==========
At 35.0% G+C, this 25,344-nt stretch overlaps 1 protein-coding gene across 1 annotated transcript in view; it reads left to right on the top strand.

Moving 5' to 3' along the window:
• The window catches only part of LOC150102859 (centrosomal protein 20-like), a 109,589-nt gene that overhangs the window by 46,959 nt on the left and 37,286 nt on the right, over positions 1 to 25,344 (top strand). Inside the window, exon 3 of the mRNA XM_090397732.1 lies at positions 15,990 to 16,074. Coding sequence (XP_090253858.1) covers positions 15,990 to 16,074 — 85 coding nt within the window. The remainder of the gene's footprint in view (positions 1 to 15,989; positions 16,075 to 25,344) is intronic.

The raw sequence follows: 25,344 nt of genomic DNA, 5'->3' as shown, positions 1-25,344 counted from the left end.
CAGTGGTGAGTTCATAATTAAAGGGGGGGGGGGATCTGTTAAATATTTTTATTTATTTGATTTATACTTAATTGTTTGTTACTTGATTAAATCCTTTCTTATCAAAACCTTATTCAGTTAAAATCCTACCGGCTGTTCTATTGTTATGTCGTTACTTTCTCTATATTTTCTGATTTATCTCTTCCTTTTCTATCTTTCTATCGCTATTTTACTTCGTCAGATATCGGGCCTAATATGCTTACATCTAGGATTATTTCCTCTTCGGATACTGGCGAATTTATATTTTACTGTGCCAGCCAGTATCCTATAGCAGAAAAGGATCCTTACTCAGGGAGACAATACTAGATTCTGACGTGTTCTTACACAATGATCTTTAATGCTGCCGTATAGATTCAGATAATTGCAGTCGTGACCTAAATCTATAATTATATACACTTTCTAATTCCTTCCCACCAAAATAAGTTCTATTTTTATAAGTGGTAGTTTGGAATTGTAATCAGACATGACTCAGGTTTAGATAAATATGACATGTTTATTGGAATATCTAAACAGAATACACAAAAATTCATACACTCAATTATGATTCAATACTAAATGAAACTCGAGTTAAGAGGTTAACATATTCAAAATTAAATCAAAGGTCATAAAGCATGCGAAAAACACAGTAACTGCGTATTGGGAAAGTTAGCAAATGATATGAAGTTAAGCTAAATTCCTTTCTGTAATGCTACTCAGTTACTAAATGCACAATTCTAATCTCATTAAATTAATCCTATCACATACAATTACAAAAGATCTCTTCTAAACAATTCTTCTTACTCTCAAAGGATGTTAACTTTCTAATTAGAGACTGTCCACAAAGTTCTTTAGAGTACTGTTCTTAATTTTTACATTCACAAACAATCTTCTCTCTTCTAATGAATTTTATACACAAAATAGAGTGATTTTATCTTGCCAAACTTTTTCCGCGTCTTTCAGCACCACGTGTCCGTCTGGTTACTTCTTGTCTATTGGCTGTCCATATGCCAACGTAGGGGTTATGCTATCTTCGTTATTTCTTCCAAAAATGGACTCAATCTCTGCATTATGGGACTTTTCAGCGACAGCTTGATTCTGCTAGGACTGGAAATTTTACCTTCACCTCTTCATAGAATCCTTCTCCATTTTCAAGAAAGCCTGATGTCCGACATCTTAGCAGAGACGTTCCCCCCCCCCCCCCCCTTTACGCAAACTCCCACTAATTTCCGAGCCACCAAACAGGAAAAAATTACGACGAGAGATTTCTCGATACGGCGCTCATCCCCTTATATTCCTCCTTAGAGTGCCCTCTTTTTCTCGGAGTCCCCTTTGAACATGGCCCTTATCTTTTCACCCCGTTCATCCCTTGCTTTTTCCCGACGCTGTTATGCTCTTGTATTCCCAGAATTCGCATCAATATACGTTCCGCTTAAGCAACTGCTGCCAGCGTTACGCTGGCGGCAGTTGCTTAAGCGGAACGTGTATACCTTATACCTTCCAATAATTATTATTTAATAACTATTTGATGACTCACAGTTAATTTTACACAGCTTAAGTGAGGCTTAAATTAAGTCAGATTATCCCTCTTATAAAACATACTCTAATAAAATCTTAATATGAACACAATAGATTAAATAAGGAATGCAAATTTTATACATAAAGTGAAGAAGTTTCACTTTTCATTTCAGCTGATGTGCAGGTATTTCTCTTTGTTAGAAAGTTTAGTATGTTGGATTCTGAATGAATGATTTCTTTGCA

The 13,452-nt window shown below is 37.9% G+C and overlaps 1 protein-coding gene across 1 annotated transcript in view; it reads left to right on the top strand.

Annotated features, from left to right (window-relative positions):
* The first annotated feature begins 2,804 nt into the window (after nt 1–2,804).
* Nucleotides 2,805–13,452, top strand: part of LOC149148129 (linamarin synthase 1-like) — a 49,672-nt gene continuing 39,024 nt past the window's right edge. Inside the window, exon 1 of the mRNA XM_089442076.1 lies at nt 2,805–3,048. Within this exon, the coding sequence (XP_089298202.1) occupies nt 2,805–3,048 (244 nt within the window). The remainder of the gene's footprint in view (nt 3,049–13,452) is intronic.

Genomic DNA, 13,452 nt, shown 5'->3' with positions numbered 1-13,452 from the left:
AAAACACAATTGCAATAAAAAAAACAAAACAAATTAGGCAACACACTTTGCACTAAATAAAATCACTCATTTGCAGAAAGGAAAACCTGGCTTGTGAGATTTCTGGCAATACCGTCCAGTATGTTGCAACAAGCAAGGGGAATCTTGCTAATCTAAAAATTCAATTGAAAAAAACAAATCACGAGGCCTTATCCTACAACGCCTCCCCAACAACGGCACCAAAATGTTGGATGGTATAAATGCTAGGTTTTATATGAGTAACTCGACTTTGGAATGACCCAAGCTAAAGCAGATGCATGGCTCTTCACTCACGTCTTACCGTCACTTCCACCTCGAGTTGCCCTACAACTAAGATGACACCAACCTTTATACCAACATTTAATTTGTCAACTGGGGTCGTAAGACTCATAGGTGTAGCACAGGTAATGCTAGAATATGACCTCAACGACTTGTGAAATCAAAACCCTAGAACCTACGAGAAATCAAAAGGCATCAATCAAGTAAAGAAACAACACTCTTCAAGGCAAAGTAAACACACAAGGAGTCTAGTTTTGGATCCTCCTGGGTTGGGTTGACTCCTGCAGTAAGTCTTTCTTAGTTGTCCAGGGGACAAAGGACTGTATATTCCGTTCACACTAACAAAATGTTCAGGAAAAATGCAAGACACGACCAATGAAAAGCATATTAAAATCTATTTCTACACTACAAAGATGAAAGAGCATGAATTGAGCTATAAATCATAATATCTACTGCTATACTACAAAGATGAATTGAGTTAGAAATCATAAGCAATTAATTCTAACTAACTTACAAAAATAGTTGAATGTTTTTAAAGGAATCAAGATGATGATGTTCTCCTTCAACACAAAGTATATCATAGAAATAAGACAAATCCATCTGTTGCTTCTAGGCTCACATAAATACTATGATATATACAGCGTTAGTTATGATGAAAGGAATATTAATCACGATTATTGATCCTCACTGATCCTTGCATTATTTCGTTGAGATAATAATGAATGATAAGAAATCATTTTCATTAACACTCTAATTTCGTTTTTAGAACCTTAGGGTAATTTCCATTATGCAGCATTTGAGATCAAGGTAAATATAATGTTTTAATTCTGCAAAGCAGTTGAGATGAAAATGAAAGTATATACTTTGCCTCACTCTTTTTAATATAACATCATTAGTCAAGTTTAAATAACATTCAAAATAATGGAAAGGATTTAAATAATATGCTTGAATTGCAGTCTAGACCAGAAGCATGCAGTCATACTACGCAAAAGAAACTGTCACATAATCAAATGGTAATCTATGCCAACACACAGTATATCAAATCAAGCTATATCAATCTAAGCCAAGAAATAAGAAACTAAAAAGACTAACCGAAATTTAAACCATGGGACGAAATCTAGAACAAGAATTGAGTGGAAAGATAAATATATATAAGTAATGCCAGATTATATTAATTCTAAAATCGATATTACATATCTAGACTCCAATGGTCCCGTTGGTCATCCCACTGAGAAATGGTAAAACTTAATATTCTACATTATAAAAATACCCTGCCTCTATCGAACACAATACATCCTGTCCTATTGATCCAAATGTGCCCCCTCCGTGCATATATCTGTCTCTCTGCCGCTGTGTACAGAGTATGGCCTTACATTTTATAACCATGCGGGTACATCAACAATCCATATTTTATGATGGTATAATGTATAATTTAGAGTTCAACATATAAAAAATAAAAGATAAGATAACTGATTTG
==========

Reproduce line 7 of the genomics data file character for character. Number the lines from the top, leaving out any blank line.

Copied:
Annotated features, from left to right (window-relative positions):